Miter Saw Tables
By Elijah Bernstein-Cooper, September 28, 2015, 0 comments.

Rolling Miter Saw Table

I designed and built a portable steel-frame miter-saw table for use in the Macalester College Theater Department Scene Shop. The table is 6$\ft$ long, capable of extending to 12$\ft$ with folding extensions. I installed a quick-access trash cut-out for discarding small scraps immediately after cutting. The table allows the saw to operate at the full range of its original miter angles. A vacuum below with a smart switch turns on whenever the miter saw is used, limiting the amount of sawdust. The table frame is steel mounted on four casters.

Stationary Miter Saw Bench

I couldn’t resist building another miter saw bench at my next shop destination. This bench includes much of the same functionality of the first table I built. The bench is about 8$\ft$ long, with a 3$^\prime$ 6$\in$ extension, has a hole for scraps, and includes a smart switch vacuum-saw interface. Solid maple facing protects the edges of the maple melamine table-top.

One drastic improvement of this miter-bench design is the adjustable position in all three dimensions of the saw. I used a series supports and bolts between the two bench sides to position the miter saw in good alignment with the fence.

Finally, I also built a fence clamp out of scrap cherry and maple. The clamp is elegant, and compliments the miter bench.

Construction

Rolling Miter Bench

During my time as a tech theater assistant carpenter, we often needed to crosscut a large amount of construction lumber on the fly on stage. This activity warranted a rolling miter table. The previous miter table had a wooden frame which sagged in the middle at the end of its lifetime. Our solution was a steel-frame miter-table on casters, with extension flaps.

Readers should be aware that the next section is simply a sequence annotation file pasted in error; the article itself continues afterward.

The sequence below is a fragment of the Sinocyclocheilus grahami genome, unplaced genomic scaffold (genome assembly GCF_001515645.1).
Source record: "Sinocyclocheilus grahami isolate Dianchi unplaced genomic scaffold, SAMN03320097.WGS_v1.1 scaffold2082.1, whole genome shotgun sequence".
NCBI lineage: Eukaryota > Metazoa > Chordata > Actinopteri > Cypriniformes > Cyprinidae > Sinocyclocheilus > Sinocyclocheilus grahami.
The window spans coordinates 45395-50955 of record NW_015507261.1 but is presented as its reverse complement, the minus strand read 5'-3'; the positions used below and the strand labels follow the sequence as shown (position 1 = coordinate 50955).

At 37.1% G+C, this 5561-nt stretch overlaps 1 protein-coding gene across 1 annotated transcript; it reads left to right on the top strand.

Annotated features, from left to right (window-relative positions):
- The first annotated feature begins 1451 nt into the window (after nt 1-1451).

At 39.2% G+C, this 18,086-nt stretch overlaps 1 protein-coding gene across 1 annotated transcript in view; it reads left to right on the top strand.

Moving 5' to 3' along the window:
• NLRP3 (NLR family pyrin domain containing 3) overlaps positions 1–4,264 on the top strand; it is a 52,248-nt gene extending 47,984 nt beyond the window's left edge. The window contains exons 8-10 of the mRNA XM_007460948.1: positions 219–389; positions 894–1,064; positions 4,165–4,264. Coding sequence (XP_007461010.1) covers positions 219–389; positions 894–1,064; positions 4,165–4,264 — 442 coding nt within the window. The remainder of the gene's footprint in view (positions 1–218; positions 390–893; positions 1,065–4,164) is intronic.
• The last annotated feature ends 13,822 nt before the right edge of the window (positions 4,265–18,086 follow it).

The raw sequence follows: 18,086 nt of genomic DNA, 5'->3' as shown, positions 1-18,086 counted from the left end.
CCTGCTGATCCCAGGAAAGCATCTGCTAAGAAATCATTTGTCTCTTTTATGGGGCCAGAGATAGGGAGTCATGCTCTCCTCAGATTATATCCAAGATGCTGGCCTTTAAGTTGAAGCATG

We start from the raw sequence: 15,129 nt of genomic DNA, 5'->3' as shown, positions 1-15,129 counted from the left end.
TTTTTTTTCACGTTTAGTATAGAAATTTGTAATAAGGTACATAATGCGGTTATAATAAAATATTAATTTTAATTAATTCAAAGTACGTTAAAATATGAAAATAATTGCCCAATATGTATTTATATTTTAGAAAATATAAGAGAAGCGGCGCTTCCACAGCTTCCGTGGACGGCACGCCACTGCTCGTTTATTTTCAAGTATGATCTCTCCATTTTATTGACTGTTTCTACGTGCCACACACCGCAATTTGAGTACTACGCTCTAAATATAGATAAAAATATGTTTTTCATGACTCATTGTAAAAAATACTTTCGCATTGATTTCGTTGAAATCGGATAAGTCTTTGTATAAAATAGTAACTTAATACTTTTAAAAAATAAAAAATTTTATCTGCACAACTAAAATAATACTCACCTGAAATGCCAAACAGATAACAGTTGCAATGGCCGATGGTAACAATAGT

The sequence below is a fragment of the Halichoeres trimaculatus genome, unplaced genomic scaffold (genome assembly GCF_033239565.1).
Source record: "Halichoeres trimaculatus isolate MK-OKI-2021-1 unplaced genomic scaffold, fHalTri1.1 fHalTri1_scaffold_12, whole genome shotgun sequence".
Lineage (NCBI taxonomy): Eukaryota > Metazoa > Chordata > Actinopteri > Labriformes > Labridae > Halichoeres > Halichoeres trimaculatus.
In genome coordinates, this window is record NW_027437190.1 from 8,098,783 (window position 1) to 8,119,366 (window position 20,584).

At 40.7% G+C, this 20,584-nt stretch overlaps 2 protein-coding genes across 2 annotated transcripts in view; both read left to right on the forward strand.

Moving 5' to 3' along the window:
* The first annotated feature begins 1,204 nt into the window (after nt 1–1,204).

Design

I designed the table in a few steps, first sketching (see below for an example), then rendering in a computer-animated-graphics program. I adjusted the table design several times with the technical director’s input, converging on the final design shown below.

Frame

The frame consists of from 16-gauge steel 2$\ft$ $\times$ 4$\ft$ and 4$\ft$ $\times$ 4$\ft$ tube steel. I used a MIG welder to join the frame. To support the casters I installed 1/4$\in$ steel plates at the bottom corners of the frame.

Table Top

The table top is simple white melamine with pine facing. I installed a pine fence across the bench and the extensions. To keep the workspace clean I installed a drawer which tends to keep the tape measure, pencil, and speed square.

Stationary Miter Bench

Design

The stationary bench was a much simpler design than the rolling miter bench. My previous experience with leveling the miter saw with the table-top of the rolling bench was not positive. This time I designed a mount for the miter saw which could be adjusted in all directions. The design was relatively simple, so I only made a sketch of the table before construction shown below.

Frame

I wanted to avoid using screws as much as possible to prevent deformation of the table over time, so the majority of the joints are bolted together. Below shows the bench after I completed the frame.

Table-top

The next step was of course to put the maple melamine table-top on. I cut the table-top in the center of the bench to allow for the full range of miter-angles available to the saw. I took my time installing the maple facing along the edges of the table-top. Melamine is quite weak and tends to chip at the edges.

After the table-top and facing were installed, I installed the solid-maple fence. I secured the fence with carriage bolts which carried through the fence and the middle joist of the bench frame.

Table Extension

Next I constructed the bench extension. To reinforce the extension I glued another layer of scrap melamine to the under-side of the extension. I bolted more of the fence onto the extension. Finally I mounted the extension with a folding angle bracket onto the end of the table. The extension protrudes only 2$\in$ from the bench when folded.

Fence Stop

The last step was to construct a fence stop. Purchasing a fence stop was out of the question for me considering the starting price was around $100. I mocked up several fence stops out of pine and with many combinations of bolts and nuts. I converged on the design shown below, constructed out of cherry and maple.